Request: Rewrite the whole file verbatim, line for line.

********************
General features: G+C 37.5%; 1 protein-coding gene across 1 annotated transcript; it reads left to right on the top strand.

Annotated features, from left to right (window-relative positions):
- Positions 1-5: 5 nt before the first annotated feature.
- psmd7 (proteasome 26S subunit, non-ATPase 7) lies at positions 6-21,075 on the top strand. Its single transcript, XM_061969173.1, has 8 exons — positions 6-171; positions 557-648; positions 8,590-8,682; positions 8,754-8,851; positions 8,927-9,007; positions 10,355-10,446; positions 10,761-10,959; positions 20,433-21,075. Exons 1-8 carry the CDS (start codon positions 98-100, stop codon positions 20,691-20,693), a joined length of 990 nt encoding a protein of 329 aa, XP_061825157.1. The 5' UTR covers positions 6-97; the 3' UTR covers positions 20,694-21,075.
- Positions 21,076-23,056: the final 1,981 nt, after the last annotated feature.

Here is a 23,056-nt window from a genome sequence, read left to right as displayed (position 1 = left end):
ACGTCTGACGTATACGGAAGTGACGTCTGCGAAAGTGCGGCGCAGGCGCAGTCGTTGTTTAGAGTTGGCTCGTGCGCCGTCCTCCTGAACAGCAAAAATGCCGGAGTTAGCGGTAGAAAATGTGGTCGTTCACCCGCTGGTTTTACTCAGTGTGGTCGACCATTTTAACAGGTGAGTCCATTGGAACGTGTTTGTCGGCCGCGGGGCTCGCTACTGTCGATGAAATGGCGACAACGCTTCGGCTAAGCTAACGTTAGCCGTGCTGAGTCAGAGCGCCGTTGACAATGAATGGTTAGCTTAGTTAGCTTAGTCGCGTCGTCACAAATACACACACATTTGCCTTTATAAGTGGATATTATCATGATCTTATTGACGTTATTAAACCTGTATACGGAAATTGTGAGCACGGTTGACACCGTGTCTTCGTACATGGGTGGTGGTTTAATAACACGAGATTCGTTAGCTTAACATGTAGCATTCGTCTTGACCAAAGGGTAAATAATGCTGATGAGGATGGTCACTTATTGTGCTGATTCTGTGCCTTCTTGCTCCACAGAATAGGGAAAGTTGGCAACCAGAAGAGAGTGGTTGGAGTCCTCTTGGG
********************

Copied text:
General features: G+C 37.5%; 1 protein-coding gene across 1 annotated transcript; it reads left to right on the top strand.

Annotated features, from left to right (window-relative positions):
- Positions 1-5: 5 nt before the first annotated feature.
- psmd7 (proteasome 26S subunit, non-ATPase 7) lies at positions 6-21,075 on the top strand. Its single transcript, XM_061969173.1, has 8 exons — positions 6-171; positions 557-648; positions 8,590-8,682; positions 8,754-8,851; positions 8,927-9,007; positions 10,355-10,446; positions 10,761-10,959; positions 20,433-21,075. Exons 1-8 carry the CDS (start codon positions 98-100, stop codon positions 20,691-20,693), a joined length of 990 nt encoding a protein of 329 aa, XP_061825157.1. The 5' UTR covers positions 6-97; the 3' UTR covers positions 20,694-21,075.
- Positions 21,076-23,056: the final 1,981 nt, after the last annotated feature.

Here is a 23,056-nt window from a genome sequence, read left to right as displayed (position 1 = left end):
ACGTCTGACGTATACGGAAGTGACGTCTGCGAAAGTGCGGCGCAGGCGCAGTCGTTGTTTAGAGTTGGCTCGTGCGCCGTCCTCCTGAACAGCAAAAATGCCGGAGTTAGCGGTAGAAAATGTGGTCGTTCACCCGCTGGTTTTACTCAGTGTGGTCGACCATTTTAACAGGTGAGTCCATTGGAACGTGTTTGTCGGCCGCGGGGCTCGCTACTGTCGATGAAATGGCGACAACGCTTCGGCTAAGCTAACGTTAGCCGTGCTGAGTCAGAGCGCCGTTGACAATGAATGGTTAGCTTAGTTAGCTTAGTCGCGTCGTCACAAATACACACACATTTGCCTTTATAAGTGGATATTATCATGATCTTATTGACGTTATTAAACCTGTATACGGAAATTGTGAGCACGGTTGACACCGTGTCTTCGTACATGGGTGGTGGTTTAATAACACGAGATTCGTTAGCTTAACATGTAGCATTCGTCTTGACCAAAGGGTAAATAATGCTGATGAGGATGGTCACTTATTGTGCTGATTCTGTGCCTTCTTGCTCCACAGAATAGGGAAAGTTGGCAACCAGAAGAGAGTGGTTGGAGTCCTCTTGGG